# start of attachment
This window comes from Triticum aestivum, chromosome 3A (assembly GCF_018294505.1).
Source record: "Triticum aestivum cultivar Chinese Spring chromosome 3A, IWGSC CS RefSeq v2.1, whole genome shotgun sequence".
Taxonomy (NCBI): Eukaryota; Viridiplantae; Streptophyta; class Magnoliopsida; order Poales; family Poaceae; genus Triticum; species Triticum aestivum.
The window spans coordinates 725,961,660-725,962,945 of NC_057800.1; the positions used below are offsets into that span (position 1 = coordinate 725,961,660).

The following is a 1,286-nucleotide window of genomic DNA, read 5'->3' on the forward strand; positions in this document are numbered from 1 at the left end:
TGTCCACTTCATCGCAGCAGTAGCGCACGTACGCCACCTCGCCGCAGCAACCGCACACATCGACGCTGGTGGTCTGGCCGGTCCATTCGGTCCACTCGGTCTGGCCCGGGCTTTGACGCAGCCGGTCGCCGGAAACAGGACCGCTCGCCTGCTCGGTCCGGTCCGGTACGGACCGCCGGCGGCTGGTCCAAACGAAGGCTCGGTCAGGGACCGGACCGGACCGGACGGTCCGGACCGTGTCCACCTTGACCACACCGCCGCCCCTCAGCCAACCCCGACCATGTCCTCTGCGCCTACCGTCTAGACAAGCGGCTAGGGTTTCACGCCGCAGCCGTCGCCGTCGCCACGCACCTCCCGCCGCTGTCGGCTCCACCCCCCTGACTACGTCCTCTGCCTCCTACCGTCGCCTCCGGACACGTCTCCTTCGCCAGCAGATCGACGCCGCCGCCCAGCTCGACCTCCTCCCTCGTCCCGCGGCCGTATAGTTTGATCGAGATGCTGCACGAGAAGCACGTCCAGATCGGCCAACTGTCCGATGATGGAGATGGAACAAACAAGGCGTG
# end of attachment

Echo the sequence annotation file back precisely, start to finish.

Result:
This window comes from Triticum aestivum, chromosome 3A (assembly GCF_018294505.1).
Source record: "Triticum aestivum cultivar Chinese Spring chromosome 3A, IWGSC CS RefSeq v2.1, whole genome shotgun sequence".
Taxonomy (NCBI): Eukaryota; Viridiplantae; Streptophyta; class Magnoliopsida; order Poales; family Poaceae; genus Triticum; species Triticum aestivum.
The window spans coordinates 725,961,660-725,962,945 of NC_057800.1; the positions used below are offsets into that span (position 1 = coordinate 725,961,660).

The following is a 1,286-nucleotide window of genomic DNA, read 5'->3' on the forward strand; positions in this document are numbered from 1 at the left end:
TGTCCACTTCATCGCAGCAGTAGCGCACGTACGCCACCTCGCCGCAGCAACCGCACACATCGACGCTGGTGGTCTGGCCGGTCCATTCGGTCCACTCGGTCTGGCCCGGGCTTTGACGCAGCCGGTCGCCGGAAACAGGACCGCTCGCCTGCTCGGTCCGGTCCGGTACGGACCGCCGGCGGCTGGTCCAAACGAAGGCTCGGTCAGGGACCGGACCGGACCGGACGGTCCGGACCGTGTCCACCTTGACCACACCGCCGCCCCTCAGCCAACCCCGACCATGTCCTCTGCGCCTACCGTCTAGACAAGCGGCTAGGGTTTCACGCCGCAGCCGTCGCCGTCGCCACGCACCTCCCGCCGCTGTCGGCTCCACCCCCCTGACTACGTCCTCTGCCTCCTACCGTCGCCTCCGGACACGTCTCCTTCGCCAGCAGATCGACGCCGCCGCCCAGCTCGACCTCCTCCCTCGTCCCGCGGCCGTATAGTTTGATCGAGATGCTGCACGAGAAGCACGTCCAGATCGGCCAACTGTCCGATGATGGAGATGGAACAAACAAGGCGTG